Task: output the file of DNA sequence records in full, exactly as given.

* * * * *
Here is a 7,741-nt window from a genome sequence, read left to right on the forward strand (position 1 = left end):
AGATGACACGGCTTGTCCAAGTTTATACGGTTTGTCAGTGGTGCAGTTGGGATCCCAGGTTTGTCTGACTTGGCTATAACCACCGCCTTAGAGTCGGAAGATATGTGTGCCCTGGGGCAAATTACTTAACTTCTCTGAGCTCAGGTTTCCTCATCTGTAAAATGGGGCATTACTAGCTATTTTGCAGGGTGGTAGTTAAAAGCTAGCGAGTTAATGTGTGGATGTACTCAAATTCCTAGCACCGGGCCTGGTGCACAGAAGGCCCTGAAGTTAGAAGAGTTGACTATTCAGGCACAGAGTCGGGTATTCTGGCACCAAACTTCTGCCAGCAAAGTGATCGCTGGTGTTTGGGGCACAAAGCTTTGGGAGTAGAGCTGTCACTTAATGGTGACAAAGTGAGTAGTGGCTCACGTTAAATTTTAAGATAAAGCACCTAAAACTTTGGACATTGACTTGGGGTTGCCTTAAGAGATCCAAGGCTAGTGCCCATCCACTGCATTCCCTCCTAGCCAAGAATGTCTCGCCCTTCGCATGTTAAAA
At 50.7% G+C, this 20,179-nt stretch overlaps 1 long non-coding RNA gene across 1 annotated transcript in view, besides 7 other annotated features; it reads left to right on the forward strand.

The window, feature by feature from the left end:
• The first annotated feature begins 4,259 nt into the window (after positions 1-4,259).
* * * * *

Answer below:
Here is a 7,741-nt window from a genome sequence, read left to right on the forward strand (position 1 = left end):
AGATGACACGGCTTGTCCAAGTTTATACGGTTTGTCAGTGGTGCAGTTGGGATCCCAGGTTTGTCTGACTTGGCTATAACCACCGCCTTAGAGTCGGAAGATATGTGTGCCCTGGGGCAAATTACTTAACTTCTCTGAGCTCAGGTTTCCTCATCTGTAAAATGGGGCATTACTAGCTATTTTGCAGGGTGGTAGTTAAAAGCTAGCGAGTTAATGTGTGGATGTACTCAAATTCCTAGCACCGGGCCTGGTGCACAGAAGGCCCTGAAGTTAGAAGAGTTGACTATTCAGGCACAGAGTCGGGTATTCTGGCACCAAACTTCTGCCAGCAAAGTGATCGCTGGTGTTTGGGGCACAAAGCTTTGGGAGTAGAGCTGTCACTTAATGGTGACAAAGTGAGTAGTGGCTCACGTTAAATTTTAAGATAAAGCACCTAAAACTTTGGACATTGACTTGGGGTTGCCTTAAGAGATCCAAGGCTAGTGCCCATCCACTGCATTCCCTCCTAGCCAAGAATGTCTCGCCCTTCGCATGTTAAAA
At 50.7% G+C, this 20,179-nt stretch overlaps 1 long non-coding RNA gene across 1 annotated transcript in view, besides 7 other annotated features; it reads left to right on the forward strand.

The window, feature by feature from the left end:
• The first annotated feature begins 4,259 nt into the window (after positions 1-4,259).